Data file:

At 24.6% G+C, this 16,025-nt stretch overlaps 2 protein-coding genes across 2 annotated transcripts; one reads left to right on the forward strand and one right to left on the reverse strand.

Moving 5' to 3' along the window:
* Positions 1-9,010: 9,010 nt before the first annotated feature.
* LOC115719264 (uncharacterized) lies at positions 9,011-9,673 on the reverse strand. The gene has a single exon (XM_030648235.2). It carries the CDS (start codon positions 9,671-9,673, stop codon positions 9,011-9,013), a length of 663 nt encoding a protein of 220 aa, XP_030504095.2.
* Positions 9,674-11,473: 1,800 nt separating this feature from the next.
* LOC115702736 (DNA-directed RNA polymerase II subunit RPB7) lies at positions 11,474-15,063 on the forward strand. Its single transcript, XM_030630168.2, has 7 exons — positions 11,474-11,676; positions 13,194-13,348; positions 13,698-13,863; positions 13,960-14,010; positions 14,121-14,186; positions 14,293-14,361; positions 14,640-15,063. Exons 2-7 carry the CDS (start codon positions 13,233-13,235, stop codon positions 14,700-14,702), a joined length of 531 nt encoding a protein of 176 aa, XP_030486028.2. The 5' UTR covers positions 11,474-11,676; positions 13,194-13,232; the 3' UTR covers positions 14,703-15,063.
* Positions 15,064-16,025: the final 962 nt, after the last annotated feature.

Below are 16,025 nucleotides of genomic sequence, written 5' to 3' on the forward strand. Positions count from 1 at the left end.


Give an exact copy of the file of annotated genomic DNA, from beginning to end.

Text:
At 24.6% G+C, this 16,025-nt stretch overlaps 2 protein-coding genes across 2 annotated transcripts; one reads left to right on the forward strand and one right to left on the reverse strand.

Moving 5' to 3' along the window:
* Positions 1-9,010: 9,010 nt before the first annotated feature.
* LOC115719264 (uncharacterized) lies at positions 9,011-9,673 on the reverse strand. The gene has a single exon (XM_030648235.2). It carries the CDS (start codon positions 9,671-9,673, stop codon positions 9,011-9,013), a length of 663 nt encoding a protein of 220 aa, XP_030504095.2.
* Positions 9,674-11,473: 1,800 nt separating this feature from the next.
* LOC115702736 (DNA-directed RNA polymerase II subunit RPB7) lies at positions 11,474-15,063 on the forward strand. Its single transcript, XM_030630168.2, has 7 exons — positions 11,474-11,676; positions 13,194-13,348; positions 13,698-13,863; positions 13,960-14,010; positions 14,121-14,186; positions 14,293-14,361; positions 14,640-15,063. Exons 2-7 carry the CDS (start codon positions 13,233-13,235, stop codon positions 14,700-14,702), a joined length of 531 nt encoding a protein of 176 aa, XP_030486028.2. The 5' UTR covers positions 11,474-11,676; positions 13,194-13,232; the 3' UTR covers positions 14,703-15,063.
* Positions 15,064-16,025: the final 962 nt, after the last annotated feature.

Below are 16,025 nucleotides of genomic sequence, written 5' to 3' on the forward strand. Positions count from 1 at the left end.